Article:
Yes, I can. We are saying that there should be an element of punishment in every community order, unless there are exceptional circumstances, but that does not prevent a sentencer from passing whatever other measures in the order they believe appropriate for the purposes of rehabilitation. My hon. Friend is right to identify some of those, but there are of course many more. This is all about reducing reoffending. That is partly about punishment, but it is also about ensuring that someone does not go right back to the same cycle of offending.
Work in the community is obviously a valuable element of punishment, but it is quite a crowded field, with various voluntary youth organisations and the unemployed also jostling for that work. What other specific types of punishment does the Minister have in mind? Will he give us a flavour of what will happen?
It is first worth pointing out that we have toughened up the work requirement, so we will now expect people sentenced to community payback to go and do it very soon afterwards. We expect them to do it for four days a week and we expect them to do it properly. If they do not, they will have breached the order and there will be consequences. The answer to the hon. Gentleman’s question is that there will be other elements to a community order which can properly be seen as punitive, whether it is a restriction on movement, an exclusion order from certain places or a financial penalty. There is a range of options available to the court, but we think—and I think his constituents would think—that each order should include a punitive element.
The Minister has talked about potential breaches if—as we would probably expect—an increased number of orders are made. What risk assessment has his Department carried out to determine the likely percentage of breaches, and what would be the impact on the Prison Service of having to find additional places?
It does not follow automatically that if someone breaches an order, the penalty would be a period of imprisonment, although that is possible. I think the right thing is to say to people: “If you receive a period of unpaid work as a punishment, we expect you to do it and to do it properly. If you don’t do it properly, you will find yourself back in court, and you may find yourself going to prison.” That is absolutely the right approach.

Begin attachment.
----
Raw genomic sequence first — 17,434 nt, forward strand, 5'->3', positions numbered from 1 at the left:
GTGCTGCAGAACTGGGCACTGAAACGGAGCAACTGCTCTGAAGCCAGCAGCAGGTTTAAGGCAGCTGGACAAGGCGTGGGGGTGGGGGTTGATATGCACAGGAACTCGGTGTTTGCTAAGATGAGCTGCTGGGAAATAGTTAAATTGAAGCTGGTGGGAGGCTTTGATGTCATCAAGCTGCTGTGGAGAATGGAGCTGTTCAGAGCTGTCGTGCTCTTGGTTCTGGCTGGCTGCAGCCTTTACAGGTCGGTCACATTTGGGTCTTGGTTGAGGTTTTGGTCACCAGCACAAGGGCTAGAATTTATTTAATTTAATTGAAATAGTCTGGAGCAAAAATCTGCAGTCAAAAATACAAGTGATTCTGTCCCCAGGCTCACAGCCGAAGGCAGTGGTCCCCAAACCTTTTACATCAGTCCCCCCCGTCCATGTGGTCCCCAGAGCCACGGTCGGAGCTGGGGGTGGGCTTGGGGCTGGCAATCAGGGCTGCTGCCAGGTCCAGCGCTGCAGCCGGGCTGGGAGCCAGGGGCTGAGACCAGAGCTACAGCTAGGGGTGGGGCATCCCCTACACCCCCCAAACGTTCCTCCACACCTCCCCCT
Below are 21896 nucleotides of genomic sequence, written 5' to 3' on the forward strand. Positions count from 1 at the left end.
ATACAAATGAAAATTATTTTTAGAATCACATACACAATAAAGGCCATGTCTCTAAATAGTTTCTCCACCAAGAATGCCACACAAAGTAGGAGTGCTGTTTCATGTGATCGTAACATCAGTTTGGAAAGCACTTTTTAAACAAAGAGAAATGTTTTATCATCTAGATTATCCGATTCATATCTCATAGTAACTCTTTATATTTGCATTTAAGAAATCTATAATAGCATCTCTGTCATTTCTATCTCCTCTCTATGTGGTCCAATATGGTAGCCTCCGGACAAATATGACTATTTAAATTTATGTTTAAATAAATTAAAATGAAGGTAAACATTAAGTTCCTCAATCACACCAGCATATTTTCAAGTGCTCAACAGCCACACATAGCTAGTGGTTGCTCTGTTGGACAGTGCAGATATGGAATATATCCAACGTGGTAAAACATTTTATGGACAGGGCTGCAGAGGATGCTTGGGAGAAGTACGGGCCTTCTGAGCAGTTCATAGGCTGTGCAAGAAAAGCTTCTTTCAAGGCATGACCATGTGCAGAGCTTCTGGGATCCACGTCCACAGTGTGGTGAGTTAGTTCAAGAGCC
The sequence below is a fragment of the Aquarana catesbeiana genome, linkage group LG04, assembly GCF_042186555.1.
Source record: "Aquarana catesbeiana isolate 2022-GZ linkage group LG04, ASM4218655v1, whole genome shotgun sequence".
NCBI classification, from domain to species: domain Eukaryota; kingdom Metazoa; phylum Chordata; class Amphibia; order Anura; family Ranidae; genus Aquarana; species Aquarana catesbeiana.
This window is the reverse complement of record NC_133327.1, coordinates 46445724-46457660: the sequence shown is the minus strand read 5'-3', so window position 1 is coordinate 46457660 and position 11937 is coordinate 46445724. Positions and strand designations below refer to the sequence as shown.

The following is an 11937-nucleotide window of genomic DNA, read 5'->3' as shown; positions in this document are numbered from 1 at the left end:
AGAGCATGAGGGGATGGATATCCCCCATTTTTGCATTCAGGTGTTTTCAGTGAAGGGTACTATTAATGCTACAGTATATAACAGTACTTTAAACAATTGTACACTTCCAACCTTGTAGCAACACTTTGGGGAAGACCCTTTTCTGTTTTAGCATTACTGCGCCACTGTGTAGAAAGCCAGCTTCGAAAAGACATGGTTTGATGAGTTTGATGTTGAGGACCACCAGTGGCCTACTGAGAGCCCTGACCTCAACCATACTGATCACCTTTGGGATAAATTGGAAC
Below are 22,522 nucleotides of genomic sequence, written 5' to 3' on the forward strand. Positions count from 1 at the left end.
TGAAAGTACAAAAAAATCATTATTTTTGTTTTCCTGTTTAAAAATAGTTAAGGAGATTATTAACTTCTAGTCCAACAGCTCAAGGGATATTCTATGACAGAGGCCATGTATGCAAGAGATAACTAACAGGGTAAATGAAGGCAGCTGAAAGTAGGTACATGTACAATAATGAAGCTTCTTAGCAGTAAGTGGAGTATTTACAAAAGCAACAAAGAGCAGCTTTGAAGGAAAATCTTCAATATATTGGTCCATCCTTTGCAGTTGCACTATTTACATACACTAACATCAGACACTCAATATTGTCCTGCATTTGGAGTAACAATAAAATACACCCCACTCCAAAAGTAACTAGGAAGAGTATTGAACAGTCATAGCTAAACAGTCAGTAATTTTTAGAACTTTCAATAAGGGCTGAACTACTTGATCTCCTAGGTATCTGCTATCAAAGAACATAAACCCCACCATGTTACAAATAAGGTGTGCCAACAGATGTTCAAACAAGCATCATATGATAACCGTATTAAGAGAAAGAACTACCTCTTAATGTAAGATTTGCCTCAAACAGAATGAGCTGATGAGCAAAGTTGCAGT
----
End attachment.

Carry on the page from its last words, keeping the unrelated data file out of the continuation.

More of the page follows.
I welcome much of what the Minister has said this morning, and I am sure there will be support for it in all parts of the Chamber. The key to effective community sentences is also proper supervision. How will he address the legitimate concern, which many people have, that increasing the use of community sentences at the same time as making cuts in probation could lead to less effective community sentences, with offenders being neither properly reformed nor punished?
The right hon. Gentleman will know that we are looking at ways in which we can deliver a better probation service, more rehabilitation for offenders across the board and better outcomes, because this is the key. It is not just about the processes we go through; it is about the outcomes we achieve. We are seeking to reward those who provide rehabilitative services in a way that also reduces reoffending. Doing that will help the offender and the wider community. It is also, incidentally, a good deal for the taxpayer.